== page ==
Statistical analysis

At the end of the study, the clinical parameters as well as the protein concentration levels of all molecules measured in serum and BAL were compared between BOS 0, BOS 0-p and BOS 1 patients by analysis of variance with Bonferroni t-test. Data are expressed as mean value ± SD and statistical significance is set at p < 0.05. The predictive ability of MMP-8, MMP-9 and TIMP-1 BAL levels to identify BOS 0-p and BOS 1 was assessed by receiver operating characteristic analysis. The correlation between BAL neutrophil counts and BAL MMP-8 and -9 levels was analyzed by Spearman's rank method. Statistical analyses were performed using SAS version 8.2.

Results

  1. Top of page
  2. Abstract
  3. Introduction
  4. Patients and Methods
  5. Results
  6. Discussion
  7. Acknowledgment
  8. References

In ELISA, there was no significant difference in total amount of serum MMP-8 between the three patient groups. We found, however, significantly higher BAL MMP-8 levels in BOS 1 (116.7 ± 81.3 ng/mL; p = 0.003) and BOS 0-p (29.7 ± 19.4 ng/mL; p = 0.003) versus BOS 0 (2.5 ± 2 ng/mL) patients. The BAL MMP-8 levels were not significantly different between BOS 0-p and BOS 1 patients (Figure 1A). BAL MMP-8 levels were a significant predictor for BOS 1 and BOS 0-p in the receiver operating characteristic analysis (p = 0.007, CI = 1.009–1.551; AUC = 0.926 for BOS 1; p = 0.01, CI = 0.998–1.341, AUC = 0.807 for BOS 0-p). Accordingly, BAL MMP-8 levels could not discriminate between BOS 1 and BOS 0-p in receiver operating characteristic analysis (p = 0.211, CI = 0.578–1.566, AUC = 0.694). The serum or BAL MMP-2 concentration was not significantly higher in BOS 1 and BOS 0-p as compared to BOS 0 group (Figure 1B). Similarly, there was no difference in serum MMP-9 levels between the three patient groups (Figure 1C). In contrast, BAL MMP-9 levels were markedly elevated in the BOS 1 (490.3 ± 356.9 ng/mL; p = 0.001) and in the BOS 0-p (153.4 ± 112.1 ng/mL; p = 0.007) as compared to the BOS 0 (0.3 ± 0.9 ng/mL) group (Figure 1C). MMP-9 BAL levels were also a significant predictor for BOS 1 and BOS 0-p in the receiver operating characteristic analysis (p = 0.01, CI = 0.661–1.850, AUC = 0.986 for BOS 1; p = 0.013, CI = 0.575–3.530, AUC = 0.832 for BOS 0-p). The receiver operating characteristic analysis did not discriminate between BAL MMP-9 levels in BOS 0-p and BOS 1 patients (p = 0.219, CI = 1.000–1.006, AUC = 0.694).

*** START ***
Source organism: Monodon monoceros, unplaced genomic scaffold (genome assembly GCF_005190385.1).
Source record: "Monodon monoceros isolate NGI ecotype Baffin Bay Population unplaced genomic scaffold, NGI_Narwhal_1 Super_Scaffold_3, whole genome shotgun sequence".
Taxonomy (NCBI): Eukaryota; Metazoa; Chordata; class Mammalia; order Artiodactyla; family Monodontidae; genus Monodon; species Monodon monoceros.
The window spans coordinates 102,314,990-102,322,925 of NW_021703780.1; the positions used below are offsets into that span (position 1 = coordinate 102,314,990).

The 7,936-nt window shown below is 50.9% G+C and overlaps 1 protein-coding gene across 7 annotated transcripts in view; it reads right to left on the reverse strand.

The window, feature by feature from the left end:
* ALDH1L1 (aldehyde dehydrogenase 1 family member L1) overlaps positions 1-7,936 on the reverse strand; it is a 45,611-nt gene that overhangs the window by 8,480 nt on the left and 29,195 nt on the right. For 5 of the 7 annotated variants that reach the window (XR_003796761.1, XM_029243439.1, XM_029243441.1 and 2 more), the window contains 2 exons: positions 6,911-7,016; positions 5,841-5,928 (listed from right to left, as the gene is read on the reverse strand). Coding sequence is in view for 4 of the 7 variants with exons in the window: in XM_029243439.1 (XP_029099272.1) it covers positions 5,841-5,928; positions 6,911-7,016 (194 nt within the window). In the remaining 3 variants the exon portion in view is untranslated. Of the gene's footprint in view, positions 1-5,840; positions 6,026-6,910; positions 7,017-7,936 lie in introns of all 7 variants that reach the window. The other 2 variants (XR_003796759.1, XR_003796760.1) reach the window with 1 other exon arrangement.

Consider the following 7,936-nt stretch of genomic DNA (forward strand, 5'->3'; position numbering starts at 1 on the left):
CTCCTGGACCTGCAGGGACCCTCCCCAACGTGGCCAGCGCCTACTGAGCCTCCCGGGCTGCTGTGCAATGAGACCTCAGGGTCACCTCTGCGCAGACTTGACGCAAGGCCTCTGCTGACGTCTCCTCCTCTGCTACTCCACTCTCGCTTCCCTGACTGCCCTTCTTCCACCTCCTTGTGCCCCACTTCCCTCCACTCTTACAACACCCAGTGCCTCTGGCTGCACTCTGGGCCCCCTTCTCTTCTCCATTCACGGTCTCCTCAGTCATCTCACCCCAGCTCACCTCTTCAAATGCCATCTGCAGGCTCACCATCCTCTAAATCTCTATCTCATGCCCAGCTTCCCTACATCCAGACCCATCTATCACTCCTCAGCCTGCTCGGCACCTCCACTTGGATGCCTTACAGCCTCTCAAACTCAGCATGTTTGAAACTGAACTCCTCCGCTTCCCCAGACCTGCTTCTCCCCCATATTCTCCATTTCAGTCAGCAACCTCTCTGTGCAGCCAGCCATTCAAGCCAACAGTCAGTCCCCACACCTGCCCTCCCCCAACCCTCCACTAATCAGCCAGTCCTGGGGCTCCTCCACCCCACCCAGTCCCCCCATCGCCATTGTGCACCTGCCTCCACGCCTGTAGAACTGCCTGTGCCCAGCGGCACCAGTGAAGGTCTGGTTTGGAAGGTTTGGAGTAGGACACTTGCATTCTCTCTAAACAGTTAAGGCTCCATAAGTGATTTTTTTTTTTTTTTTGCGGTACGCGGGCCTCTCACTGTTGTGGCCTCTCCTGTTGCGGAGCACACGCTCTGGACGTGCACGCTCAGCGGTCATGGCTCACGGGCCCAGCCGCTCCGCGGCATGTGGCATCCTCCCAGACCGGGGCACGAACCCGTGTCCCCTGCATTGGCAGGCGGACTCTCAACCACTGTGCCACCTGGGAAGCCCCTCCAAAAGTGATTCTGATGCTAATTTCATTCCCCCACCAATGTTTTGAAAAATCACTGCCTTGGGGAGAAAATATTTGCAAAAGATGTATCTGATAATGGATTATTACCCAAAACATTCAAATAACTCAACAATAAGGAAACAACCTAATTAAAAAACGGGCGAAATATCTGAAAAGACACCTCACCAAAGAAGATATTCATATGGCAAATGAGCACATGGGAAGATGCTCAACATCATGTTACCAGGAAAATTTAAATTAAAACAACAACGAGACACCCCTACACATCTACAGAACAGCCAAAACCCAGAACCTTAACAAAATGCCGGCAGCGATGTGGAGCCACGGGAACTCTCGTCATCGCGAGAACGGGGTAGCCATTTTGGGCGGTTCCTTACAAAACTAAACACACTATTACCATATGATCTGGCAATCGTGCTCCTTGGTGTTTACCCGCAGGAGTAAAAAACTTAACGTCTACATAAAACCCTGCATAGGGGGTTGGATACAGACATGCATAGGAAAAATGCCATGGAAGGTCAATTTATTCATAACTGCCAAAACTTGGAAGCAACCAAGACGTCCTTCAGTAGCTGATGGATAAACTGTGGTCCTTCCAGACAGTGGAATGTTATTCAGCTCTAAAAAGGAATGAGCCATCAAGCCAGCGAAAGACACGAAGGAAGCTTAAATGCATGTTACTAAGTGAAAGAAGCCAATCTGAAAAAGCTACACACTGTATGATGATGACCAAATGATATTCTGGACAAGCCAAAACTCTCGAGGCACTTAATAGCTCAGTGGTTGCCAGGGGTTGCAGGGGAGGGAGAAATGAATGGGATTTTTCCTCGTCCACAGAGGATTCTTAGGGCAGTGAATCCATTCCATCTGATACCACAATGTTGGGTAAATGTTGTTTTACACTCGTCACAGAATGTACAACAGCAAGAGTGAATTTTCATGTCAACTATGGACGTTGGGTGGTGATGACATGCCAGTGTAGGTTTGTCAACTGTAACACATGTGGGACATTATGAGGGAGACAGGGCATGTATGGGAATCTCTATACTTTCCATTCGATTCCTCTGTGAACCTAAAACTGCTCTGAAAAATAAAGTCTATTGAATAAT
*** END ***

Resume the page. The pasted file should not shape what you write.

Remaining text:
image